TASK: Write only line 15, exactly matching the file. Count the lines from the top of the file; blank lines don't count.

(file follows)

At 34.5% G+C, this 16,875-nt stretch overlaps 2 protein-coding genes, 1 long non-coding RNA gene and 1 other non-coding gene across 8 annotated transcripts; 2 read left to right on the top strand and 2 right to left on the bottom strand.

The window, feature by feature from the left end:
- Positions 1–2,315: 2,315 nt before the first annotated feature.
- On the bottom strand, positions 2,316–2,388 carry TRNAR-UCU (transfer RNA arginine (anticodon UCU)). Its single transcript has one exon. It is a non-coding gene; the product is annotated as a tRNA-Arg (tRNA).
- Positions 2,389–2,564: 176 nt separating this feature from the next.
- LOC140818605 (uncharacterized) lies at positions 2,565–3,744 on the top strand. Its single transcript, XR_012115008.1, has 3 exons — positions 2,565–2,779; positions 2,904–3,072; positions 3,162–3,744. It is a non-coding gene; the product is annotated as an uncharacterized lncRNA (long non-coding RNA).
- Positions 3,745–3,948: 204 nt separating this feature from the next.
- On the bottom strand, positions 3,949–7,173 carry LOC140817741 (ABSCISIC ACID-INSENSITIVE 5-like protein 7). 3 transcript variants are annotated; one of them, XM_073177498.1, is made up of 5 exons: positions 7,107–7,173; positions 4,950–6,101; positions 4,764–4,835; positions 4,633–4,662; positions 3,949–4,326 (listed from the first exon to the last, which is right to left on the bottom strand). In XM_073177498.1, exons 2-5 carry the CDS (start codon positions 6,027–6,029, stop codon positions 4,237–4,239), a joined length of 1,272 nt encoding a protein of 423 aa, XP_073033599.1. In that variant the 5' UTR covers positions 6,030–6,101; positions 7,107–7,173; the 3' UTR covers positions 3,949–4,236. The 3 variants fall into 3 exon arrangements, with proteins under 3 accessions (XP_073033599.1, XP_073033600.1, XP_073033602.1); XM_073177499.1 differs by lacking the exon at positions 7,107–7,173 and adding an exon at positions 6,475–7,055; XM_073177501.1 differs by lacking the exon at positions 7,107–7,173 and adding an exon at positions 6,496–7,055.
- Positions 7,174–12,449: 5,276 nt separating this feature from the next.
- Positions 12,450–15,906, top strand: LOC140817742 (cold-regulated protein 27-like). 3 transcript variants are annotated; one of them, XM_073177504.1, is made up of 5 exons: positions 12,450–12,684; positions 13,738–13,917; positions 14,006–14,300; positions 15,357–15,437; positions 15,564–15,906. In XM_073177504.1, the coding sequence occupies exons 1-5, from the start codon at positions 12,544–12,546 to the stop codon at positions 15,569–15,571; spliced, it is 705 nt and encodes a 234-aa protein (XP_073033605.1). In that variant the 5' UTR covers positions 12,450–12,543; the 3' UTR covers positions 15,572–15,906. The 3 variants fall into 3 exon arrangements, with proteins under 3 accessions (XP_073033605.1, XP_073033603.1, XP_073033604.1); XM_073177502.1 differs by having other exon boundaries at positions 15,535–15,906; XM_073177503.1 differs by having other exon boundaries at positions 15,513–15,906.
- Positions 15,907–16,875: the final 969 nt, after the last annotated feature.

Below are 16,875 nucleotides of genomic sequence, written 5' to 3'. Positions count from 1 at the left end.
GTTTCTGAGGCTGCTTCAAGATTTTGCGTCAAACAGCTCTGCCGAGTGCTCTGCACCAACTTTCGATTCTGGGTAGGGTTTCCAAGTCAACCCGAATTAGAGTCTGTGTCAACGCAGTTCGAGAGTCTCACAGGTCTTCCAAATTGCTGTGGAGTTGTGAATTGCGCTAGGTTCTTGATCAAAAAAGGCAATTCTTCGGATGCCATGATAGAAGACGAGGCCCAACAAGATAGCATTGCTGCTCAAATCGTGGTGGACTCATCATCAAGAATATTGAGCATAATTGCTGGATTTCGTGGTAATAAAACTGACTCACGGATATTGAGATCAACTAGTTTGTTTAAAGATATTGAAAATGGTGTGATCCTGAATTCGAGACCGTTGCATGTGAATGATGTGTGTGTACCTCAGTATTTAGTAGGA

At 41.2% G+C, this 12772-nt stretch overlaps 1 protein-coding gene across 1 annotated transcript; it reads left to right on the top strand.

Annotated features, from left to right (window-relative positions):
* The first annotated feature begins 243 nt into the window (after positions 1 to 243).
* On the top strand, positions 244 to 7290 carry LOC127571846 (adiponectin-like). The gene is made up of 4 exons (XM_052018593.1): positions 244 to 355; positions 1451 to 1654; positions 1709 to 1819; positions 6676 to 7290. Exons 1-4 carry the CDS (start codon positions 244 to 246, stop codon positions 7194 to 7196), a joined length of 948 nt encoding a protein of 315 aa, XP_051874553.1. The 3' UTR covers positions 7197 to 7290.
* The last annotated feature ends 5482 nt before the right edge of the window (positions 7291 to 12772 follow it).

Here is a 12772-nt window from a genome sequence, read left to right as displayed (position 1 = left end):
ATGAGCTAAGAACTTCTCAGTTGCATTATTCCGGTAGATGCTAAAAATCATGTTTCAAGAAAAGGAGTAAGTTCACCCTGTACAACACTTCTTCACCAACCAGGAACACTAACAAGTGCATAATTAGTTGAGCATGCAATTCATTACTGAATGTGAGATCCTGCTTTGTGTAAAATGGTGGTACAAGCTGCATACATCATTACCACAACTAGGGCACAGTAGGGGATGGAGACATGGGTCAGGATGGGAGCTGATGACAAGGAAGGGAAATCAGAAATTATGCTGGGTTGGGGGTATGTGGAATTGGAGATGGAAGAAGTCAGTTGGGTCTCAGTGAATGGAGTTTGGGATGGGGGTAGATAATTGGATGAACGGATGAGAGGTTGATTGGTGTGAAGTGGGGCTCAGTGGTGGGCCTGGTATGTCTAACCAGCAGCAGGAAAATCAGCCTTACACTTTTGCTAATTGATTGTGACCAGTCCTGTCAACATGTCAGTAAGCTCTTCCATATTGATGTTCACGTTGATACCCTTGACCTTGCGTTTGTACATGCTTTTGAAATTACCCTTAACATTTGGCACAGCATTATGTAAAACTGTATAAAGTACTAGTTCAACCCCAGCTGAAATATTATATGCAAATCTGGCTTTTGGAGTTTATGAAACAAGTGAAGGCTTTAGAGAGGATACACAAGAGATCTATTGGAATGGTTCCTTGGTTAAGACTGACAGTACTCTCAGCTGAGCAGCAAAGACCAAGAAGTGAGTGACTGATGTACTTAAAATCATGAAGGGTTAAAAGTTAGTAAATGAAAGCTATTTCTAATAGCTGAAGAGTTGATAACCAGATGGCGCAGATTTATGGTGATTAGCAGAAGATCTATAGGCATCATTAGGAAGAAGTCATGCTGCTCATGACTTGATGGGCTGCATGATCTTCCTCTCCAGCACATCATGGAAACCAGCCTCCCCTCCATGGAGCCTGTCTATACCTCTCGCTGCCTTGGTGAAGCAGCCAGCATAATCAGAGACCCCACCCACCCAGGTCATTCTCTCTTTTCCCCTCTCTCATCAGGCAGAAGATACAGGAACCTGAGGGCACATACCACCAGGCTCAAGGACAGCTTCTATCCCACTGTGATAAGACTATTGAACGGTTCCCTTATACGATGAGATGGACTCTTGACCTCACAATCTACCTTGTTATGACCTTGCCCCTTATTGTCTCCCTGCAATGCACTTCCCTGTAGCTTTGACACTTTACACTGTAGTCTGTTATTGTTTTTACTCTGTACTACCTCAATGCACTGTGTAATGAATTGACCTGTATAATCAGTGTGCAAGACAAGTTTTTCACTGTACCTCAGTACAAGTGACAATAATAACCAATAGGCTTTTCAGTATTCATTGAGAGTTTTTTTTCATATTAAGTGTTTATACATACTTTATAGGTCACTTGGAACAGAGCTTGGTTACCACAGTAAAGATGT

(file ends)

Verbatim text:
Annotated features, from left to right (window-relative positions):